Michael Carrick's formation surprised a rampant Chelsea, Rafa Benitez's Everton players appeared bored and Aston Villa are responding to Steven Gerrard's methods. Here's five lessons we learned from the Premier League weekend:
1) Carrick's diamond 4-4-2 a decent idea but United get lucky
There is a tendency in football to choose the narrative we want to believe, working backwards from the scoreline to write the story. Many have looked at Sunday's game as a sign of Manchester United defending more resolutely and winning a gritty point – but that is not a fair reflection of what happened. Chelsea 'won' the xG battle 2.35-0.56, according to understat.com, showing United were very lucky to receive the first major defensive error of Chelsea's season.
The hosts were dominant and United, sitting very deep for long periods, got lucky that Timo Werner was once again so wasteful. Chelsea created lots of chances in this game through a menacing Hakim Ziyech, although there wasn't much coherence between the front three; Thomas Tuchel will be relieved to welcome Romelu Lukaku back into the starting line-up this week.
However, Michael Carrick deserves some credit for deploying a surprise diamond 4-4-2 formation that allowed Fred and Scott McTominay to pull into wide areas, shutting down the wing-backs. Certainly Reece James did not find room in the half-spaces by under-lapping, which had been Chelsea's secret weapon so far this season.
2) Benitez's over-caution starting to threaten his job
Everton are looking far too cautious under Rafael Benitez. His 4-1-4-1 formation is dull to watch and seemingly sending the players to sleep as Everton, slogging through matches, fail to create many chances. The system is very defensive and the manager too focused on a safey-first approach, as demonstrated by his failure to make any substitutions until the 70th minute.
The main issue developing as Everton slow down, aside from the loss of their two most influential players Dominic Calvert-Lewin and Richarlison, is the predictability of their attacking methods. Direct dribbling from the two wingers and long balls up to Salomon Rondon is a bit old-fashioned and certainly easy for a team like Brentford, stacked in the wide areas, to shut down.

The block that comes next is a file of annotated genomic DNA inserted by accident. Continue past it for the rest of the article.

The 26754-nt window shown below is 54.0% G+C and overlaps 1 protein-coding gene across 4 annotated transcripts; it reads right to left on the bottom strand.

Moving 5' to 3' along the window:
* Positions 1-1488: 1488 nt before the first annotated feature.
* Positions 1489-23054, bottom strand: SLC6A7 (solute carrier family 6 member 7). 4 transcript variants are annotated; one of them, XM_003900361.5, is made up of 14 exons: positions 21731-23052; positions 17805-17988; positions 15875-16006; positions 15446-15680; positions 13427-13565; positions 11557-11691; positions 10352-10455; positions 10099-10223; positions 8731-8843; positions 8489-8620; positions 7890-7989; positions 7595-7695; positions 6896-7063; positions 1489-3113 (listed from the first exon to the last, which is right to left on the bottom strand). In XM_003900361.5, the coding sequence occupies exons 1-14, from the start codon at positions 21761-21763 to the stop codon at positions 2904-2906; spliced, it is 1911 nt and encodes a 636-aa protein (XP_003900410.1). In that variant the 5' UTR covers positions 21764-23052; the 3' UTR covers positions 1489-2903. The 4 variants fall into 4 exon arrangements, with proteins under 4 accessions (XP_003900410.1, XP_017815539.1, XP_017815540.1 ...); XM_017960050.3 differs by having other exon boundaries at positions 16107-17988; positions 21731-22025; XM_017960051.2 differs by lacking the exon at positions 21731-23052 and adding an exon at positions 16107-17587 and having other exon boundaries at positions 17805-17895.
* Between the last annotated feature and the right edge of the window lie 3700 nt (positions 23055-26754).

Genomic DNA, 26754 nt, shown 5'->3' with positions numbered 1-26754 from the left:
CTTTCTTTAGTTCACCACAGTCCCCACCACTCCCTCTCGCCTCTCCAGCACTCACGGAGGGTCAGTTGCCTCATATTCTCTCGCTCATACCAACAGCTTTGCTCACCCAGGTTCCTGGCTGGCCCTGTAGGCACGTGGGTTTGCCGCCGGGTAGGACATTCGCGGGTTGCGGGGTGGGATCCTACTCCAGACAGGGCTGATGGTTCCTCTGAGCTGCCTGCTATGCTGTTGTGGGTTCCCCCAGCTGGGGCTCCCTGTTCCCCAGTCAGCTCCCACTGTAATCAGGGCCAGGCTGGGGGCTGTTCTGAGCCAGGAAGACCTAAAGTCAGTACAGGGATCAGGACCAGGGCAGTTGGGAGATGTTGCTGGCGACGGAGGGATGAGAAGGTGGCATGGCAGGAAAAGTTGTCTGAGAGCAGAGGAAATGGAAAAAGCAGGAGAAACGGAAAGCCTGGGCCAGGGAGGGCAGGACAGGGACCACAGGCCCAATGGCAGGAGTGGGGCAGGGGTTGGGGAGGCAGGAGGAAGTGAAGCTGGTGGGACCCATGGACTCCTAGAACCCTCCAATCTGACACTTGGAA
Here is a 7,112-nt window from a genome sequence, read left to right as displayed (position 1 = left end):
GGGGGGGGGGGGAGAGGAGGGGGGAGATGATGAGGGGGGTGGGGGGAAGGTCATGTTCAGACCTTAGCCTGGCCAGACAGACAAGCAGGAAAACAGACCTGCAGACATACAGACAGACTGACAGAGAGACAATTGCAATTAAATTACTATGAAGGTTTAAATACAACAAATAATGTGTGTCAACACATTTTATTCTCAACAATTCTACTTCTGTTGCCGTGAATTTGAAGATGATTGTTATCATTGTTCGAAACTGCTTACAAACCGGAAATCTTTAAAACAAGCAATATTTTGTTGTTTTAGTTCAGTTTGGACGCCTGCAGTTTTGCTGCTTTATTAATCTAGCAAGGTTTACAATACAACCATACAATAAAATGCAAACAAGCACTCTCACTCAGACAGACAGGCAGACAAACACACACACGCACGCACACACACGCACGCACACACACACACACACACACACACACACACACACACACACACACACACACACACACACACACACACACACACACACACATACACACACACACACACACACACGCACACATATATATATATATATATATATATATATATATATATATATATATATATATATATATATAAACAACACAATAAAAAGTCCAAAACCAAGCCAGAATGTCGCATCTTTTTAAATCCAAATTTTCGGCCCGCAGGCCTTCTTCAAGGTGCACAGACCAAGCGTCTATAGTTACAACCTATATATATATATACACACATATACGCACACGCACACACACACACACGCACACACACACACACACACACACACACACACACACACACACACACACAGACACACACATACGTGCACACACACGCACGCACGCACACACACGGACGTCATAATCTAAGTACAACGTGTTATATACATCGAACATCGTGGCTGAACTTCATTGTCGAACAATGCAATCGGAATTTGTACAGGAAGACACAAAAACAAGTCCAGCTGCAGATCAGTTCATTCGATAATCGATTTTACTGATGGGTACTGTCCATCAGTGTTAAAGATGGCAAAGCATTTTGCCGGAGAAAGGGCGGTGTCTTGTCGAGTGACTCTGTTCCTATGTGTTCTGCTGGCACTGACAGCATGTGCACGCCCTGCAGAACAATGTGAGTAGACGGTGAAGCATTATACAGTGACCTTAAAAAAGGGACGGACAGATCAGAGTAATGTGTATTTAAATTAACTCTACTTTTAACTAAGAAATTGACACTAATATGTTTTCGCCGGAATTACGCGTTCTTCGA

It was also intelligent of Thomas Frank to sit his own team deeper, absorbing pressure and forcing Everton to break them down. Benitez teams don't like holding the ball because it prevents them from being able to counter-attack, and with 60% possession they quickly ran out of ideas. Now on a run of seven games without a win, Benitez is under serious pressure.
2) Gerrard's vision coming together already
It has not taken long for Aston Villa to start looking like a Steven Gerrard team, a sign that the players are clearly listening closely to his tactical instructions. A deserved 2-1 win at Selhurst Park saw Villa play in the same 4-3-2-1 we saw at Rangers, with the two wingers coming infield to play almost as number tens and the full-backs flying forward.
Ashley Young took up interesting positions between the lines to feed Ollie Watkins and get Villa progressing the ball through the lines with greater purpose and verticality than they had been under Dean Smith. Villa played in neat triangles as a result of the narrow wingers and because John McGinn, unsurprisingly working well with Gerrard, is at his energetic and driving best. Matty Cash is also back in form and clearly enjoying his instructions to get forward often.
However, Leon Bailey struggled to make an impact and Emiliano Buendia was quiet off the bench, suggesting Gerrard will need to rely on older and more experienced heads for the time being.
4) Leicester rediscover directness that could turn season around
Brendan Rodgers' team are going through a pretty rough time at the moment and it is hard to see them turning things around completely, especially with the manager constantly changing formation and line-up. He seems a bit confused, although at least for the 4-2 win over WatfordLeicester City rediscovered some of that explosiveness lacking through much of the 2021/22 campaign.
The first goal was a long ball over the top, the second a superb through ball over the top by James Maddison, and the fourth a quick break that saw Harvey Barnes released in behind. Leicester are at their best when always looking to split the lines and get runners beyond the last defender. Watford were accommodating, but nevertheless Rodgers will be happy to have witnessed something closer to the real Leicester City.
That Maddison and Jamie Vardy partnership is crucial. If they are back in sync then a European place is still up for grabs.
5) Leeds look alarmingly jaded as injuries hit
Injuries and Covid-19 have hit Leeds United badly this season, and yet this is beginning to look like a lame excuse as Marcelo Bielsa's side get sucked into a relegation battle. He has never been in charge of a single club for more than two years and so, in his fourth at Leeds, it is reasonable to ask the question if burnout is becoming a concern.
What should alarm supporters is that teams are starting to out-run them, and that is before a gruelling winter schedule makes Bielsa-ball even harder to implement. It feels as though some fresh ideas are needed, perhaps even a change in formation and shake-up of the starting 11.
Brighton, recording a 1.93, really should have won this game and now look exactly like the team they were last season; excellent in all departments except for finishing chances.
Need a VPN? Or seeking to switch? Then support Tribal Football by clicking here to sign up with our official partners NordVPN. Not only will you receive the best VPN experience, but also great discounts by signing up via Tribal Football. Thanks for your support!